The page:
I am not proud to admit it, especially to my Dad, but lately, given the craziness of my schedule, I have become a Jiffy Lube customer. My latest visit this past Tuesday not only had a handful of my former students changing the oil in my truck, it also had them rotating the tires and truing my rotors with a “newwickedfriggin’cool on-car lathe system that you have to let us try, Mr. Heavisides!!!!!” Always a sucker for seeing former students excited about their job, I agreed and, ironically, spent the next two hours in the “Jiffy” Lube lobby, perusing old copies of Sports Illustrated and looking for anything to kill the time. In that vein, I found myself in front of what I thought was the “awards wall” reading ten very similar looking documents. Upon closer inspection, though, they were not awards at all but rather Codes of Ethics written by every person who worked there, manager to pit monkey. I read every single one and was so impressed with the sincerity of their words, I vowed to give the activity a go of my own. Below are the results.
Code of Ethics
I will love my family unconditionally.
I will honor my wife.
I will be the best father that I can be.
I will encourage hope and optimism.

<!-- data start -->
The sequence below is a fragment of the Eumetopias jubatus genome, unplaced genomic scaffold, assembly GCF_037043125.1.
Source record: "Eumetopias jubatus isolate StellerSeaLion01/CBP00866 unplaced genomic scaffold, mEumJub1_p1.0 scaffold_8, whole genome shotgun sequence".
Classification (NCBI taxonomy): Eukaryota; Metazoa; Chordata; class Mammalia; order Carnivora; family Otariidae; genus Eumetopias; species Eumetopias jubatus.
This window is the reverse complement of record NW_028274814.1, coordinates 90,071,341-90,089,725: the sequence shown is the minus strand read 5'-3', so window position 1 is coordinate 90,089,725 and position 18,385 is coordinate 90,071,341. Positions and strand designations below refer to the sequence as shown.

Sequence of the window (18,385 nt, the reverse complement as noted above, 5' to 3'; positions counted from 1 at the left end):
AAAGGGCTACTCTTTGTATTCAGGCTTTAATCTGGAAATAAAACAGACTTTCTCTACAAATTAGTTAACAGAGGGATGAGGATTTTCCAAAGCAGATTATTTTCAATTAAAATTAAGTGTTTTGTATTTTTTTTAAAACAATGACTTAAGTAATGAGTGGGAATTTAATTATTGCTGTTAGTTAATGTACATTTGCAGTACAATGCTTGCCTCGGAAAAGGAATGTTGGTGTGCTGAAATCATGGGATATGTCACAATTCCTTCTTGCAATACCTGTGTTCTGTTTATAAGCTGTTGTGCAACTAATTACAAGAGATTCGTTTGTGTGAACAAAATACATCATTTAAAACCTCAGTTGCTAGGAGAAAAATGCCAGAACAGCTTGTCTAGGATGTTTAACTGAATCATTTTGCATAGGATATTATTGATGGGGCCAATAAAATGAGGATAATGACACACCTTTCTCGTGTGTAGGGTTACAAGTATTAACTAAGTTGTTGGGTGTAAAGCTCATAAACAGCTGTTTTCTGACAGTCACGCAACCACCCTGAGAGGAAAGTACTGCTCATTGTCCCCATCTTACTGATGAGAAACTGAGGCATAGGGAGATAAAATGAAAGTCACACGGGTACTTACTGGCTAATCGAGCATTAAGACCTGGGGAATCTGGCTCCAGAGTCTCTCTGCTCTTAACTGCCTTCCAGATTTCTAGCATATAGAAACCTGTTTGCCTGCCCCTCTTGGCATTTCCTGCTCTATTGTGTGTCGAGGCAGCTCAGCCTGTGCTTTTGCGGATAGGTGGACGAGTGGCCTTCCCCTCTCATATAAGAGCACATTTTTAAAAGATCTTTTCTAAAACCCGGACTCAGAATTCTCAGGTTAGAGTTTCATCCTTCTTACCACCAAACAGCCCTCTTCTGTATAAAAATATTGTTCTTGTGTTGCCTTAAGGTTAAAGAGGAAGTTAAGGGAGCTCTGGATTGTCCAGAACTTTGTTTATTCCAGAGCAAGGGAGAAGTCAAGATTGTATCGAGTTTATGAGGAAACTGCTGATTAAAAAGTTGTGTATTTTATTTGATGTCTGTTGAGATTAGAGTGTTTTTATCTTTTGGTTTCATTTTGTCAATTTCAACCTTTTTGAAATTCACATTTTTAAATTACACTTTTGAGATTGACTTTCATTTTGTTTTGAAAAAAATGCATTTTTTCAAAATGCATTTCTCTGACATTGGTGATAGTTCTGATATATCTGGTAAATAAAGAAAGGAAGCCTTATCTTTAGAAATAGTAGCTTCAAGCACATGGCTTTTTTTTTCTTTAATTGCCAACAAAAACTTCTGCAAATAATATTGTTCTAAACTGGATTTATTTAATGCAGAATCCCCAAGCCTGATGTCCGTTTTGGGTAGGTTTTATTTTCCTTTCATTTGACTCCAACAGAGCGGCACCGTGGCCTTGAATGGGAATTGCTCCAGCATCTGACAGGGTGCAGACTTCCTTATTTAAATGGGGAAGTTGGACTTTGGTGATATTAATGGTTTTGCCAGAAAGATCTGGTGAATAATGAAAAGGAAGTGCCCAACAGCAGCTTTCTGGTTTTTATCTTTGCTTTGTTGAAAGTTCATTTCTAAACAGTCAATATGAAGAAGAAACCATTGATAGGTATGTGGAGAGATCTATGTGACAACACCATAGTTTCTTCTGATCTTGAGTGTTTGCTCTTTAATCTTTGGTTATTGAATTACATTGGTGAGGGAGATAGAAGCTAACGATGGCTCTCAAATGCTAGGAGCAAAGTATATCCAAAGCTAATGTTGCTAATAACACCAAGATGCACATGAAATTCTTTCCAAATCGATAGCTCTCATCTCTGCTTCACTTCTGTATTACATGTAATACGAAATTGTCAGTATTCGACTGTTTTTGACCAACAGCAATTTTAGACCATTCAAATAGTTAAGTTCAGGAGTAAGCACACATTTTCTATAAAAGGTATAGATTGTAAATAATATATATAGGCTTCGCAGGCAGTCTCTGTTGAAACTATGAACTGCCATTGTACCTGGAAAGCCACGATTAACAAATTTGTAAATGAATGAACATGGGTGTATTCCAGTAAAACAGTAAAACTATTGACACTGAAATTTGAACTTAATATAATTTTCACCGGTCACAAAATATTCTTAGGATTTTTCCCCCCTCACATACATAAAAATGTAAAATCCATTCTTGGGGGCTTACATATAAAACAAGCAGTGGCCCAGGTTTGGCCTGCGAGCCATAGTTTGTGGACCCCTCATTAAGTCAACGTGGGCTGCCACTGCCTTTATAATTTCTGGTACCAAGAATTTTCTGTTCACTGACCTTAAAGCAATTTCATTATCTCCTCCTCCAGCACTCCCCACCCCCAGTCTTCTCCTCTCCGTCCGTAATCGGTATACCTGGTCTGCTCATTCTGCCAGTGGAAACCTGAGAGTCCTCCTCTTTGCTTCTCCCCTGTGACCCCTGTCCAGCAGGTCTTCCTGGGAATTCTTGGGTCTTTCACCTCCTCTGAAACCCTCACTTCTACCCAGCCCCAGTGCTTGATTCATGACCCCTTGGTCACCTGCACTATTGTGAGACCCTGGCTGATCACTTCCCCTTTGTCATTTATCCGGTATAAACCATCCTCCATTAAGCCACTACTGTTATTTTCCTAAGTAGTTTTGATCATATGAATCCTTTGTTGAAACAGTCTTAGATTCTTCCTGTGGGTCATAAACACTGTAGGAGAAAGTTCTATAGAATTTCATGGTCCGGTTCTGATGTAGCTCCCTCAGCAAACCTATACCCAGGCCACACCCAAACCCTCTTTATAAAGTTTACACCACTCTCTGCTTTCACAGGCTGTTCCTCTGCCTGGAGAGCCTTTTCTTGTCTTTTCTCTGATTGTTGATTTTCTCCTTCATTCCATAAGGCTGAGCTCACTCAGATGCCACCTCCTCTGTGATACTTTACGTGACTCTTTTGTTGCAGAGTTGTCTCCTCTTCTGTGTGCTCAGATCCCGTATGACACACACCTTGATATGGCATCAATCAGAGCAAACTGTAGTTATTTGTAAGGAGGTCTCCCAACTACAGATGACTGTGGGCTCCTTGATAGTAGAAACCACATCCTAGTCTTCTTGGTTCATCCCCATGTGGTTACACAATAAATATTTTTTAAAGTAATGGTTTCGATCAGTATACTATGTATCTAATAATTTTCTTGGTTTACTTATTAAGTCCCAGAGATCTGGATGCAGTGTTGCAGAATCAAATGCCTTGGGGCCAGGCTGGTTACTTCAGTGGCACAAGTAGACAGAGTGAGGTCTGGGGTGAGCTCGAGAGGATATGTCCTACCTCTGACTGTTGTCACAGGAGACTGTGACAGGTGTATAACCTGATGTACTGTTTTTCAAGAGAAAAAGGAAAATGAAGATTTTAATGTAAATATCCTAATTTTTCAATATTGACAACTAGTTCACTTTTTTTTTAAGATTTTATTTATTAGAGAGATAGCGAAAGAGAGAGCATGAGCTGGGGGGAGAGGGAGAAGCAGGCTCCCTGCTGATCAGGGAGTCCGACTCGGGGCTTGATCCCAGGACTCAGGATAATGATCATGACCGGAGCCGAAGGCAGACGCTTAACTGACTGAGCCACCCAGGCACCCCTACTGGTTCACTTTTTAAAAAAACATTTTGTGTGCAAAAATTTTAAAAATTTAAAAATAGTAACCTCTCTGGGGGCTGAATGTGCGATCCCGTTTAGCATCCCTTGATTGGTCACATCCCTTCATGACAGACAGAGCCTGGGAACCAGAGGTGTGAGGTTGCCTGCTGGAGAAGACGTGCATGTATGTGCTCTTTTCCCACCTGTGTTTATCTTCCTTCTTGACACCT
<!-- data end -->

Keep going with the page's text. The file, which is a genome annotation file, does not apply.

I will strive for balance in my life.
I will maintain good physical health.
I will maintain strong spiritual health.
I will not overreach.
I will not worship material objects.
I will strive to be trustworthy, honest, and honorable.
I will continually educate myself with whatever means are available.
I will be a positive leader.
I will promote progress and improvement, not achievement.
I will deal with conflict directly and respectfully.
I will help build a culture of collaboration and teamwork.
I will appreciate.
I will support.
I will be part of the solution, not the problem.
I was surprised at the difficulty of this activity. I thought doing a “Code of Ethics” would be a relatively benign and robotic piece of writing. However, I struggled with choosing the categories, what order to put them in (implying order of importance in my life), and prioritizing the indicators underneath.
Sure, any one of the indicators could be applied to the other two categories, but it was fun making decisions about what went where and why.
And although I struggled with this activity, taking way more time on it than I had to spend, it was fruitful; I have a clearer sense of what I value, or at least what I should value.
Who knew Jiffy Lube could be so thought provoking?